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March 2016
Encouraging New Loyalty By John Johnston

Discover ways to ensure customer success and get them coming back.

Our industry has changed so rapidly over the past 10 years — it’s hard to keep up with what’s important to the retailer.

Is it simply sales that keep the bills paid and the business afloat? Does the in-store experience contribute to building loyalty and repeat customer traffic?

Are we thinking about long-term customer value when we sell our plants, our products and even our service?

Are we creating excitement? Does success after the initial sale draw that customer back to your store?

The Learning Experience

Our industry has evolved from a generation of hobbyists who would spend hours in their yards, refining their look and priding themselves on a glorious, weed-free lawn that was the envy of the neighborhood.

Many homeowners planted a family garden to enjoy the freshest vegetables and herbs for their dinner tables.

Not every project produced results; failures were certainly part of the experience. It wasn’t a deterrent, though, to strive to be better next time.

Generations since, the Baby Boomers have been instilled with the “you have to be the best” or “you can’t fail” messages from parents in order to get ahead in the competitive scholastic, athletic and business worlds. Failure is unacceptable.

The fear factor of novices repeatedly killing plants breeds their discontent and discourages them from spending money in our greenhouses and nurseries.

Time and convenience really do matter, and it shows in the ways consumers have taken shortcuts in just about everything they do.

If they can’t be successful with plants or afford to have someone do it for them, they’ll often just go without.

Awareness and Education

Many gardening articles identify industry issues that have been uncovered by research and abnormal weather conditions.

Recently, beehive collapse and neonicotinoids along with drought and water conservation are common topics in the national news.

The heightened awareness prompts most of us to be better communicators in our stores, to embrace change and address concerns among consumers.

We react to counteract the negativity that speeds its way throughout the news.

Many retailers take a proactive approach to creating new stewards of our environment by providing seminars, unique products and good signage to their shoppers.

The independent garden center always answers the call and has long validated products one to two years before any box store.

We know how to explain products and how to get results.

We’ve all seen customers ask questions from us and walk away without making a purchase, thinking it must cost less at the box store.

Where’s our reward for awareness and education?

Teaching Enjoyment … and Success

Does your store employ a staff that’s passionate about flowers and plants, and embraces a work culture to educate their customers effectively?

Are we willing to invest in teaching our customers how to be successful?

Renewing and reviewing our product (and plant) knowledge can make a difference toward consumer success with their purchases.

Times (and plant genetics) have changed, which challenges us to teach new paths to gardening success to an unsuspecting public.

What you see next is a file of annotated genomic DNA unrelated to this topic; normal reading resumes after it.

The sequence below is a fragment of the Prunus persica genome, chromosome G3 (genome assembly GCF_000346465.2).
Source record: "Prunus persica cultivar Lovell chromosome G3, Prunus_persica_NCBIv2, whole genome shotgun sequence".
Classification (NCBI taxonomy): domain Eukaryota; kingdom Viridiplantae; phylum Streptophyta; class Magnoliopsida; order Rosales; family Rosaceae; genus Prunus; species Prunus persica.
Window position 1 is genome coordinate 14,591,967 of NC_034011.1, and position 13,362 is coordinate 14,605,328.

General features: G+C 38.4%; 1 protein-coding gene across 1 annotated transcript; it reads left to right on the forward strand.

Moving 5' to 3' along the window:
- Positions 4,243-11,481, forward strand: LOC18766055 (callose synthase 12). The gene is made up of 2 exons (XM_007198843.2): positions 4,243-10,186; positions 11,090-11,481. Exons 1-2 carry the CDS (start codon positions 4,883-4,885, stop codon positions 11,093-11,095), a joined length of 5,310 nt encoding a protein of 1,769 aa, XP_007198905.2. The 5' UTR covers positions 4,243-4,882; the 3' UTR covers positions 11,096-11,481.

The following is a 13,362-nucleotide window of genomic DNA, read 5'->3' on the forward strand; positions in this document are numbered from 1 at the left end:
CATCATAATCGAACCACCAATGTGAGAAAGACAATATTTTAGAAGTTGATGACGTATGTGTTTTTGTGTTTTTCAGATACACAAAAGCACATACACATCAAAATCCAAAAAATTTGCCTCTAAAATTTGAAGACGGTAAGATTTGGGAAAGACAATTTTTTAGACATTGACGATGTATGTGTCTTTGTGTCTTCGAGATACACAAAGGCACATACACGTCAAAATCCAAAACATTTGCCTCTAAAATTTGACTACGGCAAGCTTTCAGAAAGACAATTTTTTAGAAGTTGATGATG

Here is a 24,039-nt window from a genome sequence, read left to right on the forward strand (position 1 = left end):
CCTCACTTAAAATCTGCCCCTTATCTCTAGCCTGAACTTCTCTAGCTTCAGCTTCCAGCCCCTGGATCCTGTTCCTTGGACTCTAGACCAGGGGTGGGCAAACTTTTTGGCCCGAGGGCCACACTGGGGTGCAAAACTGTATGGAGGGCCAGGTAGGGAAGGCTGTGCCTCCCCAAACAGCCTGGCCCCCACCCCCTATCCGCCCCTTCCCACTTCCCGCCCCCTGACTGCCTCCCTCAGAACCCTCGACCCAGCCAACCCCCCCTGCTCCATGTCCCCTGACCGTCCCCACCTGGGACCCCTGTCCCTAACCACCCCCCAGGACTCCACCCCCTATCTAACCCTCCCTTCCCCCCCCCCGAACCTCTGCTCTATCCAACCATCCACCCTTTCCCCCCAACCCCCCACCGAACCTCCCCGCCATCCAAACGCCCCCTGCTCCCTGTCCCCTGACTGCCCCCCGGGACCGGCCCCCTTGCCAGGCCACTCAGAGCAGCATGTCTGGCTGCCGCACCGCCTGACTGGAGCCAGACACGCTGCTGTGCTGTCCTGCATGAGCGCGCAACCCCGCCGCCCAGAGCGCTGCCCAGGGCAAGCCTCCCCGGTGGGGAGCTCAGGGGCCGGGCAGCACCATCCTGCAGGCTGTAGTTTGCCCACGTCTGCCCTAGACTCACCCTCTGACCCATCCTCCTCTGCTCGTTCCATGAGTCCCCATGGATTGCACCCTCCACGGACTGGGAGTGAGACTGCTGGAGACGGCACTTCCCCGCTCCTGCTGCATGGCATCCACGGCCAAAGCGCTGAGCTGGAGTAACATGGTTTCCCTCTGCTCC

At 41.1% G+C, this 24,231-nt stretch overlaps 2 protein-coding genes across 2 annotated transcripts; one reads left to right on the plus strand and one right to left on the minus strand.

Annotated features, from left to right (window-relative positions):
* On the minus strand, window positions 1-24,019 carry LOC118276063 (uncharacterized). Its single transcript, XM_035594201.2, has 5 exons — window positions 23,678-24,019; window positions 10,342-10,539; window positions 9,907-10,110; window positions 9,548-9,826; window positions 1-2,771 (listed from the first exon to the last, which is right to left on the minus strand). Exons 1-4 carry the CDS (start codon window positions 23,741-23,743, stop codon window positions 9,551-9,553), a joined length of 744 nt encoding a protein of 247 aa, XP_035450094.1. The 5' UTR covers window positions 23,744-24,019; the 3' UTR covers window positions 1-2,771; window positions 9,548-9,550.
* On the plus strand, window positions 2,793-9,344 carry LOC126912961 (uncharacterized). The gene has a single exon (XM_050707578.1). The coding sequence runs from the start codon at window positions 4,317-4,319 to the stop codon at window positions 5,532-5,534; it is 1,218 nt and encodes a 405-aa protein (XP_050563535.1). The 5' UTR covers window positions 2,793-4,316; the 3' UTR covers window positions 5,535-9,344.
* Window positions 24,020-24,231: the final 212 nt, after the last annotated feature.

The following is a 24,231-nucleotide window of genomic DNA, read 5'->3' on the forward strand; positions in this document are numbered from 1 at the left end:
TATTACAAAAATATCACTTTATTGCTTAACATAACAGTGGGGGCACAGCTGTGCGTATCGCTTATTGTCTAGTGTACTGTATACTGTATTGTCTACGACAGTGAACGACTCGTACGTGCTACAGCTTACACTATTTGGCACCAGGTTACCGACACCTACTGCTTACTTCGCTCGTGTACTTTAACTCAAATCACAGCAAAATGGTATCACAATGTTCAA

display with info Van Wilgen Garden Center
Just as the Knock Out rose has redefined carefree enjoyment of our national flower, the Wave petunia contributed to a different type of plant habit that now corners the market for size, color, bloom production and ease of care.

These cascading plants love nitrogen to produce the elongated trusses for massive bloom production.

For years, we were taught that unique phrase to pass on an easy way to understand the fertilizer analysis numbers of nitrogen (up), phosphorous (down) and potash (all around).

We sold Super Bloom, Mor-Bloom and Bloom Booster, and the best-known Miracle-Gro plant food 15-30-15 for everything that flowered.

More phosphorous was the battle cry for years!

Are we still making the same recommendations for anything in bloom? Are we recommending the correct products for success?

Think about your possibilities: Plants need food, water, protection and accessories.

Uncover Hidden Profits

There are ways to drive extra sales — what I call the hidden 10 percent — in everything we sell through tie-in recommendations.

Electronics stores do it every day by selling us an extended warranty the guarantee of enjoyment or success for the consumer.

I’m not suggesting we warranty plants, but that we recommend an add-on product (or products) that help consumers achieve the best results.

Women buying a dress will look to accessorize with additional purchases; any major retailer keeps these support products closeby.

It should be part of your business plan to suggest through communication skills both verbal (your staff) and non-verbal (your signage and displays) to provide complementary or support products that promote success.

All team members need to understand your store’s message and how to convey a successful path to enjoyment.

Every department manager has one or two “must-have” products for planting success.

We are the professionals of this industry that can teach through experience and by sharing our knowledge.

Teach enjoyment and success to your customers and they won’t give up, even if they fail once in awhile.

Only by proactively sharing this knowledge and teaching success can we create new customers loyal to our stores.

Our new battle cry should be, “We love our plants and you will too! Let us show you how.”

John Johnston

John Johnston is the retail education manager for Griffin Greenhouse Supplies. He can be reached at [email protected]


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